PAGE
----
In this subversive parable, women’s development has been made possible by strictly confining the men to the “mardana’’. By using this satirical device, Begum Rokeya draws attention towards the absurdity and artificiality of ‘jenana/ purdah’- a custom and separation that was the norm for women of her strata.
Begum Rokeya reverses the gender binaries and takes them to the extreme to show how gender and gender qualities are social constructions and not natural. For example in the story the word “mannish” is used to describe timidly – this points towards how in a patriarchal society a male gaze and its understanding of the world is imposed on us all. This point is further elucidated when Sister Sarah comments that men are the embodiment of Mischief and responsible for death and destruction.
Sultana’s dream highlights the oppression of women by critiquing the Indian society and imagining an alternative reality. In this ideal world, religion is based on love and truth and all relations are considered sacred. Hence the idea of ‘Sacred’ is re-invented and hierarchies are destroyed. Emotions and relations are no longer circumscribed. This gives freedom to women to come out of ‘purdah’ and enter the public space. Access to public space and work is very important for Begum Rokeya. Like Ambedkar, she talks about the importance of leisure and how necessary it is in order to contemplate, create and innovate. Hence, machinery is used to do menial jobs, and technology is used for the betterment of all. Machinery is seen as democratizing.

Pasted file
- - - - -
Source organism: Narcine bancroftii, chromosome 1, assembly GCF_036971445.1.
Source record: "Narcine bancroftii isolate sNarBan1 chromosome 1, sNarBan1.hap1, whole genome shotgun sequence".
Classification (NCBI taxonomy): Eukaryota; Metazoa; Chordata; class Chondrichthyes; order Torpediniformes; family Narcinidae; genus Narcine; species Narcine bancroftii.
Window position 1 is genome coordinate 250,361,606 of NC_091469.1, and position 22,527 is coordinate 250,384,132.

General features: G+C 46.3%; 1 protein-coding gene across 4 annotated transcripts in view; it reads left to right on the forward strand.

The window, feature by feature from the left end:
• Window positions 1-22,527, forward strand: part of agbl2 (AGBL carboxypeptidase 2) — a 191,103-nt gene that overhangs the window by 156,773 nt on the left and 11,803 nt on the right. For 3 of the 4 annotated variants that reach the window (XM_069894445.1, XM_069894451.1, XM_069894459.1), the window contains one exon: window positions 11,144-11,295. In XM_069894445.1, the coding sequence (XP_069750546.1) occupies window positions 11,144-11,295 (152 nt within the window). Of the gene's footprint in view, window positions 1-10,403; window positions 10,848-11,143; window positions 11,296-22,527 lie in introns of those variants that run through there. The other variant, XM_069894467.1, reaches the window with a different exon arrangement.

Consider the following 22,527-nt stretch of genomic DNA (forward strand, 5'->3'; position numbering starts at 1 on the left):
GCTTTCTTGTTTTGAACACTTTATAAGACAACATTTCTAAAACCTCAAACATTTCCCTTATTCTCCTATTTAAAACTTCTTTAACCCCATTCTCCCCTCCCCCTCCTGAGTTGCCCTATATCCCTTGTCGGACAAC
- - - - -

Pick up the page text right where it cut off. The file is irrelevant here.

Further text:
Women are treated as autonomous, creative individuals capable of creation and production. They are not once described in terms of their relationships.
The separation of men and women also critiques the division of public and private spheres and in turn the sexual division of labor. Work is no longer valued in terms of its monetary worth but in terms of its contribution towards sustainability and development of all. Hence there is judicious use of time and resources.
Ladyland is therefore like a ‘beautiful grand garden’ full of diversity and freedom. It is a fully automated luxury communism that follows a scientific attitude. Human beings are seen as individuals capable of change and progress having a respectful relationship with nature. Are equal and contributing citizens who live on terms that they themselves construct based on their shared interests.
Through her subversive writing, Begum Rokeya Sakhawat Hossain points towards the unequal treatment of women and highlights the need to change. Ladyland is a feminist utopia and an overused trope in Literature and fiction today but, the very fact that this has become mainstream shows that our society needs to change. Hence, “Sultana’s Dream” sets a benchmark for modern-day India to achieve.
Saumya Singh has done Master’s in International Relations and Politics from Jawaharlal Nehru University, New Delhi. She is passionate about writing on the condition of womanhood in the subcontinent and probing international issues. She is also an avid reader, debater, and food enthusiast.